Just like the Hinsdale Central girls’ lacrosse team’s state championship run, recent graduate Jayne Gelman seized an opportunity during the victory party.
“I saw the trophy on the table. I picked it up and ran away,” Gelman says. “The coaches were like, ‘It just better be here for the banquet.’ I said OK. I buckled it in the seat belt on the way home and was taking care of it.”
This summer has been quite a ride for the Red Devils after a groundbreaking season. On their home Dickinson Field, they won the sport’s first Illinois High School Association state tournament by defeating New Trier 13-3 on June 2. That followed a resounding 8-5 semifinal victory over Loyola Academy, which had won nine straight Illinois High School Women’s Lacrosse Association state tournaments.
The Red Devils hadn’t beaten Loyola since their only IHSWLA state championship in 2007. “It’s amazing, unreal because we practiced so hard for that moment,” says rising junior Alaina Hamood. “Winning was surreal. I couldn’t believe it and it keeps hitting me in waves, like, ‘Wow, we won.’ It’s like the best moment of my life.”
Recent graduates Lally Johnson and Maria Mulvihill, rising seniors Sam Brescia, Syd Collignon, and Kristiana Strtak and rising junior Jenna Collignon were first-team all-state. Recent graduate Shea Draddy, Hamood, and rising junior Madeline Pisani were all-state honorable mention.
Recent graduates Kelsie Chisholm, Maura Mulligan, and Kendall Napier, along with rising juniors Olivia Beargie and Jessica Joy, also started in the final. Other players were recent graduates Amaris Hernandez and Cassie Kruse, rising seniors Sara Draddy, Ella Farrell, and Anasthasia Shilov, and rising sophomores Charlotte Callahan, Elizabeth Farrah, and Avery Secola.
Winning state at home exceeded expectations. Mulvihill was impressed by the “sea of red” in the stands from the usual parents but also numerous friends, some watching lacrosse for the first time.
“When we found out we’d be hosting we thought, especially for the seniors, what a great way to go out,” Mulvihill says. “You look around, having played there, practiced there, the number of hours spent there … and to see our team so happy on that field, that made the last game that much more special.”
Like New Trier and Loyola, the Red Devils annually have reached the state semifinals since 2006. But since their 2007 title, they finished second to Loyola in 2015 and 2011.
“Although we’ve been in the top four a lot of years, a state title really shows how good we are,” Pisani says. “Loyola and New Trier definitely have been and are powers in Illinois lacrosse, in boys, too,” Mulvihill adds. “Now we can say that we can hang with them.”
And defeat on consecutive days. The Red Devils lost to New Trier 11-9 on May 17 but controlled the finals behind seven unanswered goals after an early 2-1 deficit. Hinsdale Central led Loyola throughout the semifinals after a 3-0 start.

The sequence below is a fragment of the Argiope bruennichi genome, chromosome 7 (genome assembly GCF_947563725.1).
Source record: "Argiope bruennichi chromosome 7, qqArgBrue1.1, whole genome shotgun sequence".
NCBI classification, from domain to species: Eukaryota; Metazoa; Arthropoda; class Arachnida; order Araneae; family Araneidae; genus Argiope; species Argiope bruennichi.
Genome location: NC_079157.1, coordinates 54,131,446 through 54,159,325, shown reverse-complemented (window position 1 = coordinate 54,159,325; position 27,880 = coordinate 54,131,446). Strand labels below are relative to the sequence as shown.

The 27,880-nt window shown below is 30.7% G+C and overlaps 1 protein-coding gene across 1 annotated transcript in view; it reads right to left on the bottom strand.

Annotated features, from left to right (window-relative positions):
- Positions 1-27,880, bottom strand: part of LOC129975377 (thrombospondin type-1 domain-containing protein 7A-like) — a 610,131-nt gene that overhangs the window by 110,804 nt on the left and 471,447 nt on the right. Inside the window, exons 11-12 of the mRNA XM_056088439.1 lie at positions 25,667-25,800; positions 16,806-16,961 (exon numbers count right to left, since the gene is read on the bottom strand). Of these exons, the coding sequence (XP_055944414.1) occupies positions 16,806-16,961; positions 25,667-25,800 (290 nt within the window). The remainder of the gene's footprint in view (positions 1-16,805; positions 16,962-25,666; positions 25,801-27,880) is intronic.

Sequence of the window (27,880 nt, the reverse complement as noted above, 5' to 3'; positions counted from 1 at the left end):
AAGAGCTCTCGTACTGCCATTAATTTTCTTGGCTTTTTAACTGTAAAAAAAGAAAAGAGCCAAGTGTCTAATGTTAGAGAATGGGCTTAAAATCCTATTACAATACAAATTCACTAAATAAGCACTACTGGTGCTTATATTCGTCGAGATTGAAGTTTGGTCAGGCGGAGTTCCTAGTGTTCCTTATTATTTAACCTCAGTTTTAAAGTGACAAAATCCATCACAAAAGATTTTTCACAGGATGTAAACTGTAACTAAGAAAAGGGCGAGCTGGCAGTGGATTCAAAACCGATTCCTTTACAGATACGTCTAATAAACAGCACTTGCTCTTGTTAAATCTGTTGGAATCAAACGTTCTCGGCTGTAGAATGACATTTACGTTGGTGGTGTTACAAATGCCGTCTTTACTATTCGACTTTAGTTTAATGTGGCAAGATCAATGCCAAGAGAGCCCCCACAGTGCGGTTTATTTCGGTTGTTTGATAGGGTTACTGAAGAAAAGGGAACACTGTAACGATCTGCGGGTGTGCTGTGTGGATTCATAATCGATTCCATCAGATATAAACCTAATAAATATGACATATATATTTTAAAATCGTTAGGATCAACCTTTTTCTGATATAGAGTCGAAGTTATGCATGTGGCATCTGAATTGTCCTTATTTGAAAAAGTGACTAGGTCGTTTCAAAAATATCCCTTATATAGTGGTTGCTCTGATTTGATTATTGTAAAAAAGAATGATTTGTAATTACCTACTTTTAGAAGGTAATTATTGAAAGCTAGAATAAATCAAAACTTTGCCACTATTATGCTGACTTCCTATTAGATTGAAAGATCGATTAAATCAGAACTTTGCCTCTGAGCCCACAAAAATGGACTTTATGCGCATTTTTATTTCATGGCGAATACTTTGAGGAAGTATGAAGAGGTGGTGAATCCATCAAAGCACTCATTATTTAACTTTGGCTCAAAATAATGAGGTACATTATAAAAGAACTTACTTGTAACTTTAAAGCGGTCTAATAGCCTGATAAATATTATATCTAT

“It wouldn’t have been the same without beating both. It was so exhilarating. Looking back, it’s all a blur,” Johnson says. “Those have been our rivals forever. And usually we don’t come out on top,” Hamood adds. “The fact that we had to beat both to get what we wanted made it 100 percent sweeter.”
Draddy, Gelman, and Mulvihill were team captains. The seniors led the program’s first organized Animal Farm morning workouts that third-year head coach Dan Hartman conducts as head varsity football coach.
Hartman encouraged further bonding by going to breakfast or players’ houses to watch lacrosse footage.
One Saturday morning, Hartman cancelled practice but ordered the players to do something collectively. Another time, the coaching staff personally took them for breakfast at Patti’s Sunrise Café in Burr Ridge.
“We started screaming,” Johnson says. “I’m not going to lie. A lot of bonding involved eating food.”
The road to success also included a two-block walk to the Collignon home for state pre- and post-game gatherings. At the victory party, the Red Devils circled and sang with “We Are the Champions” blasting from speakers, surrounded by parents, alumni, and plenty of sandwiches and mini-tacos.
“Moving from the field to my house was really fun. It just kept the celebration going,” Syd Collignon says. “The tears were immediate after the win on the field. The cheering and celebrating was at my house.”
Trophy sharing among players started at the banquet. Before returning for the start of school, the trophy has appeared in Hinsdale’s Fourth of July parade and throughout the Chicago area. The Collignons brought it to their grandfather, a season-long fan unable to attend state.
“It took a while for the championship to finally hit me, but every time I go around town, people know and they congratulate me and my team,” Mulvihill says. “It’s helped me to realize that we really did it.”